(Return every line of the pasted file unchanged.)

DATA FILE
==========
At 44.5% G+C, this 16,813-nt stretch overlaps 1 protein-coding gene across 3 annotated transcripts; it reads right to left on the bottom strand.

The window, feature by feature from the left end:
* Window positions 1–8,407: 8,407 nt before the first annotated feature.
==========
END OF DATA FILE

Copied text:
At 44.5% G+C, this 16,813-nt stretch overlaps 1 protein-coding gene across 3 annotated transcripts; it reads right to left on the bottom strand.

The window, feature by feature from the left end:
* Window positions 1–8,407: 8,407 nt before the first annotated feature.